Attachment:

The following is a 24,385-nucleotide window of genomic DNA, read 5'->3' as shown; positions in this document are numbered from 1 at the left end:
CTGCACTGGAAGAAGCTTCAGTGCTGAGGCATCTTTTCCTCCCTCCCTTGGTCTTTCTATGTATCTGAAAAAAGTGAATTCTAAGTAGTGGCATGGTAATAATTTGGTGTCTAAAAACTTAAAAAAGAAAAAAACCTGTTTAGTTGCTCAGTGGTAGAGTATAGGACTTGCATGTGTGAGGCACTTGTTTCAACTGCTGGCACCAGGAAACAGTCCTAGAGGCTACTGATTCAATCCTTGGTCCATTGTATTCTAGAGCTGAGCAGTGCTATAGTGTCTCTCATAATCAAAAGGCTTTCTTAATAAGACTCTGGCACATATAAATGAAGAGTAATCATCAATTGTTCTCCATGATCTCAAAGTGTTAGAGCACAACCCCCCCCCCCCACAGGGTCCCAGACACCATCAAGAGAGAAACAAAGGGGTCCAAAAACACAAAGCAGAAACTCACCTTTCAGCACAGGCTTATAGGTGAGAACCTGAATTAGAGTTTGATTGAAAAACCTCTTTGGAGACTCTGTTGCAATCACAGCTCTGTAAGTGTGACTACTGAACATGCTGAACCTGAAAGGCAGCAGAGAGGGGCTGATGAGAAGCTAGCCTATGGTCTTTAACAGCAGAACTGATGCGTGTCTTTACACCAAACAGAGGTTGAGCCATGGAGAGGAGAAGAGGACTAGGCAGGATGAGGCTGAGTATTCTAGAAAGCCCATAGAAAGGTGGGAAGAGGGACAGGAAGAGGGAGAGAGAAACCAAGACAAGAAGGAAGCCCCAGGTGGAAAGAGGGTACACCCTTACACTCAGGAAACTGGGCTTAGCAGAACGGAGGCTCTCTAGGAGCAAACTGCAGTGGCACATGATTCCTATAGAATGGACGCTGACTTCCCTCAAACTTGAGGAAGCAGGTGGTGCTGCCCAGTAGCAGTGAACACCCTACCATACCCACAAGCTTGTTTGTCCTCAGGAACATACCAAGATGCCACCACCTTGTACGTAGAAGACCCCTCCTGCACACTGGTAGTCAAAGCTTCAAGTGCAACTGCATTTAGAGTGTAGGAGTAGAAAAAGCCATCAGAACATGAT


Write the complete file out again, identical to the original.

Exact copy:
The following is a 24,385-nucleotide window of genomic DNA, read 5'->3' as shown; positions in this document are numbered from 1 at the left end:
CTGCACTGGAAGAAGCTTCAGTGCTGAGGCATCTTTTCCTCCCTCCCTTGGTCTTTCTATGTATCTGAAAAAAGTGAATTCTAAGTAGTGGCATGGTAATAATTTGGTGTCTAAAAACTTAAAAAAGAAAAAAACCTGTTTAGTTGCTCAGTGGTAGAGTATAGGACTTGCATGTGTGAGGCACTTGTTTCAACTGCTGGCACCAGGAAACAGTCCTAGAGGCTACTGATTCAATCCTTGGTCCATTGTATTCTAGAGCTGAGCAGTGCTATAGTGTCTCTCATAATCAAAAGGCTTTCTTAATAAGACTCTGGCACATATAAATGAAGAGTAATCATCAATTGTTCTCCATGATCTCAAAGTGTTAGAGCACAACCCCCCCCCCCCACAGGGTCCCAGACACCATCAAGAGAGAAACAAAGGGGTCCAAAAACACAAAGCAGAAACTCACCTTTCAGCACAGGCTTATAGGTGAGAACCTGAATTAGAGTTTGATTGAAAAACCTCTTTGGAGACTCTGTTGCAATCACAGCTCTGTAAGTGTGACTACTGAACATGCTGAACCTGAAAGGCAGCAGAGAGGGGCTGATGAGAAGCTAGCCTATGGTCTTTAACAGCAGAACTGATGCGTGTCTTTACACCAAACAGAGGTTGAGCCATGGAGAGGAGAAGAGGACTAGGCAGGATGAGGCTGAGTATTCTAGAAAGCCCATAGAAAGGTGGGAAGAGGGACAGGAAGAGGGAGAGAGAAACCAAGACAAGAAGGAAGCCCCAGGTGGAAAGAGGGTACACCCTTACACTCAGGAAACTGGGCTTAGCAGAACGGAGGCTCTCTAGGAGCAAACTGCAGTGGCACATGATTCCTATAGAATGGACGCTGACTTCCCTCAAACTTGAGGAAGCAGGTGGTGCTGCCCAGTAGCAGTGAACACCCTACCATACCCACAAGCTTGTTTGTCCTCAGGAACATACCAAGATGCCACCACCTTGTACGTAGAAGACCCCTCCTGCACACTGGTAGTCAAAGCTTCAAGTGCAACTGCATTTAGAGTGTAGGAGTAGAAAAAGCCATCAGAACATGAT